Thursday, 10 June 2010
Knowing what I know now, I wish we had done this sooner. Two and a half years and it’s still a living hell. It’s been invasive; it’s been confusing. I’m afraid and I’m sad. I feel hopeless, afraid and guilty all at the same time. No one understands the daily struggle and I fear my own reaction to these struggles. Knowing what I know now, we should have done this sooner.
Most of all I feel unsettled and angry. My life constantly feels on hold. It’s impossible to make a decision about my future. I simply cannot make a decision about holidays, career, education courses, moving house, having a dog or eating out. The more I try and struggle with infertility, the less control I have. The more questions you ask, the more you struggle. Should I try the new expensive fertility drug? Should I undergo further expensive testing? Should we attempt adoption? It’s unsettling to have no guarantees.
I’m angry at my body for betraying me and I’m angry at my husbands body for betraying him. Our anger is easily misdirected at times. We fight. We argue. We never seem to be on the same page in this infertile journey at the same time. It tears us apart some days but we’re closer than ever because of it. My anger gets directed at my family. My younger brother has a son. My mum use to tell me when I was younger that she was very fertile and surely I would be too. What a lie! It makes me sad to see my parents show off their grandson. Being the oldest sibling, wasn’t I entitled to bare the first grandchild for them?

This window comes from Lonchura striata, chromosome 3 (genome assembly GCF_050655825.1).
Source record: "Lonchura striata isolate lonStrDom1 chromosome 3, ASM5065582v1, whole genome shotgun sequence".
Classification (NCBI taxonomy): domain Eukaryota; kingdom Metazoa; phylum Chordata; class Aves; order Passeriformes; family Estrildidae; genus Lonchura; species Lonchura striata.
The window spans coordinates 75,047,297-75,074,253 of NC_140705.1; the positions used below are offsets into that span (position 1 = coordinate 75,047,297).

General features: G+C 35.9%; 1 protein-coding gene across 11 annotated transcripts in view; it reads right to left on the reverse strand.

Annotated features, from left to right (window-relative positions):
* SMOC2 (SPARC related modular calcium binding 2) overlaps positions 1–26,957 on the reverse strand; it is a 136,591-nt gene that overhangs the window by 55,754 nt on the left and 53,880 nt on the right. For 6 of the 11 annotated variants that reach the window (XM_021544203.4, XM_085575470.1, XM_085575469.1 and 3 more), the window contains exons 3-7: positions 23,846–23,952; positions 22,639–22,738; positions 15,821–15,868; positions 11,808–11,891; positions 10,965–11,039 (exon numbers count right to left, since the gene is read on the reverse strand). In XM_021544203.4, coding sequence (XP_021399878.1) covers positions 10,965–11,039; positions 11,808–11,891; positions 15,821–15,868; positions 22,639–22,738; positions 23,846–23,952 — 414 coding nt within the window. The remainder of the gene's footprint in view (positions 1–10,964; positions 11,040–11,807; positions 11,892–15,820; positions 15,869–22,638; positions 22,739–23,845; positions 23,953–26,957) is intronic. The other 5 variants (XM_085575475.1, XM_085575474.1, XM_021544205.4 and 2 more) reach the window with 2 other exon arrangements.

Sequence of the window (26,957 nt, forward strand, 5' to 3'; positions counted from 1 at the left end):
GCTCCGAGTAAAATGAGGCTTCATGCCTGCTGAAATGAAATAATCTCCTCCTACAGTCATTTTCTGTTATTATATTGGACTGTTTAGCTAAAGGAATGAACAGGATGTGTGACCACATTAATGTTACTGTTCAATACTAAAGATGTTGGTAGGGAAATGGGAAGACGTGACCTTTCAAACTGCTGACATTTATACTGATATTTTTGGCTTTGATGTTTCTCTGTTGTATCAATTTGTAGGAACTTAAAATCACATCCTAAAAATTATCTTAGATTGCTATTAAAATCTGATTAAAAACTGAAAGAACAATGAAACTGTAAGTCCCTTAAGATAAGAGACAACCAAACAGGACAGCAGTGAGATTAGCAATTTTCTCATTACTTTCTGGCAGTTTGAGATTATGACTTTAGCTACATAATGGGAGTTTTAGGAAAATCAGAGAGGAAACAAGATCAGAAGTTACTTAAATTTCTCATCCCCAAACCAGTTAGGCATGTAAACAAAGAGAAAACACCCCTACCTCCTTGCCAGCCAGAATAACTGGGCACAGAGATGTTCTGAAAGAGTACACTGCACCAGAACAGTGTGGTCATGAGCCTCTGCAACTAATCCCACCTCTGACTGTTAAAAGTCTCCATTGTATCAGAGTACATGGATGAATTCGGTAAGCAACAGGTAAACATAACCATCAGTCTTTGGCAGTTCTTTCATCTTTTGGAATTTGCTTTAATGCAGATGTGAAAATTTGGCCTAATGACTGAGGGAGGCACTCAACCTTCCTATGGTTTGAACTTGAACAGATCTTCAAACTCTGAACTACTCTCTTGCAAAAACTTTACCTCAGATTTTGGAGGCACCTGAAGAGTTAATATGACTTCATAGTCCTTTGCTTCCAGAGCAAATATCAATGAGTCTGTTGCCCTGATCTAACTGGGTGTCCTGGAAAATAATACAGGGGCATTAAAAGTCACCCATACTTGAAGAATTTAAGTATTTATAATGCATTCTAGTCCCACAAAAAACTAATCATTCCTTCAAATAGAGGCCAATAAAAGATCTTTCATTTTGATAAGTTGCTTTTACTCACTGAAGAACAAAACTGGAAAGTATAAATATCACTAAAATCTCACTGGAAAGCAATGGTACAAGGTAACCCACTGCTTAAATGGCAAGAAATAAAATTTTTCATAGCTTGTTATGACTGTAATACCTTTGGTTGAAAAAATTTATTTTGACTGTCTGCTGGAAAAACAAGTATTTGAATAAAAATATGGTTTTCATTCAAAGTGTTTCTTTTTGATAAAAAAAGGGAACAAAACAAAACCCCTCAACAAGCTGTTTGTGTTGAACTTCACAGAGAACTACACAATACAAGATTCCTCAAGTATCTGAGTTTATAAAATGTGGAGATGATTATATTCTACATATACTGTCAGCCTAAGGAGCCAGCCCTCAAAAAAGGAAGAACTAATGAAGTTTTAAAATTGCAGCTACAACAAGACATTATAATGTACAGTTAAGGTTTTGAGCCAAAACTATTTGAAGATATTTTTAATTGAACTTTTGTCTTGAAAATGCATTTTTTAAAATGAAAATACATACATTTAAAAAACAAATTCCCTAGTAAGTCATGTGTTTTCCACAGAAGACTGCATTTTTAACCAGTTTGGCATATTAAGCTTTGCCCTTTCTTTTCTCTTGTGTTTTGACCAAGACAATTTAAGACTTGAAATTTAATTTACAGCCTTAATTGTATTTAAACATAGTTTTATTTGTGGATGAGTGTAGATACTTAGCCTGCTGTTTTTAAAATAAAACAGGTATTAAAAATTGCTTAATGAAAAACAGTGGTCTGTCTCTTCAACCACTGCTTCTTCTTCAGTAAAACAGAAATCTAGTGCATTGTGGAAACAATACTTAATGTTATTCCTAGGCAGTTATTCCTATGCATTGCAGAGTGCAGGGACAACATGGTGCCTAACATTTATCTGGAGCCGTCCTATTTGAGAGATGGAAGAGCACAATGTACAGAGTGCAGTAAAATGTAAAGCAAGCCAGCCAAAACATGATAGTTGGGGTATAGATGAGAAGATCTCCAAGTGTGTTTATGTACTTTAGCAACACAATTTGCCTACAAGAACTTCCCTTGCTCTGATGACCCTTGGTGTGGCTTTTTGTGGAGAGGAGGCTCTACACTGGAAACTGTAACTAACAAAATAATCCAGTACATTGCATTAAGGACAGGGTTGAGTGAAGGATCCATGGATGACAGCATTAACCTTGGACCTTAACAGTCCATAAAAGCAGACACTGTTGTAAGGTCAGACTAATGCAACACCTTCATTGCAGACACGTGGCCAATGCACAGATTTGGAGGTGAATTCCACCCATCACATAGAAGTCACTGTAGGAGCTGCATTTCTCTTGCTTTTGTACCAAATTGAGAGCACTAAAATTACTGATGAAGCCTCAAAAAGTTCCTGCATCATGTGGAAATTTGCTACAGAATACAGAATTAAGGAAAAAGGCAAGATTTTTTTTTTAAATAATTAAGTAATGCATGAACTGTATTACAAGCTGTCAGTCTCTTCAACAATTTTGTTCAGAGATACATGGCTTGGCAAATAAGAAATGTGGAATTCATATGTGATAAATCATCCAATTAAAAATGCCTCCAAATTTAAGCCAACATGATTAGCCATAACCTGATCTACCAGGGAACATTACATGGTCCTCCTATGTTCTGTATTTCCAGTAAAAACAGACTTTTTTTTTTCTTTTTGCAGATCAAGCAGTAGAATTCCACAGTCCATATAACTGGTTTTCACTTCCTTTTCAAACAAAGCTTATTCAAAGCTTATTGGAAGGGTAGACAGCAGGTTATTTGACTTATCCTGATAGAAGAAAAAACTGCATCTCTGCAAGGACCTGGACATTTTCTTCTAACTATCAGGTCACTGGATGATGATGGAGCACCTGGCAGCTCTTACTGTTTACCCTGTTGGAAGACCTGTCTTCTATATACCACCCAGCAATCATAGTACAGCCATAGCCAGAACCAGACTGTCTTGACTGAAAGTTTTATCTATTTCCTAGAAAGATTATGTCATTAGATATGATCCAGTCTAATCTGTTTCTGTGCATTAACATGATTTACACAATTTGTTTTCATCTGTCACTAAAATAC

I’m angry at my Doctor because she controls our future and charges us for it. My doctor rips me of my dignity and invades my privacy. She also inflicts pain on me. This is humiliating. My husband and I make so many sacrifices to pay the medical bills and our health insurance company barely provides anything in return.
Finally, I'm angry at everyone else. Everyone has opinions about our quest for parenthood. Everyone has easy solutions. Everyone tells you to relax. Everyone seems to say too much.
Someone once old me ‘It’s not the journey, but the destination’. But what if this is wrong? Maybe in my situation “It’s not the destination, but the journey’. Today I begin a new journey. Today I seek my STORK.
One day my struggle with infertility will cease. It will never disappear but it will change me. I yearn for the day I’m not controlled by this struggle but I’ve accepted I cannot return to the person I once was. When it does cease I will be left with a bucket load of empathy.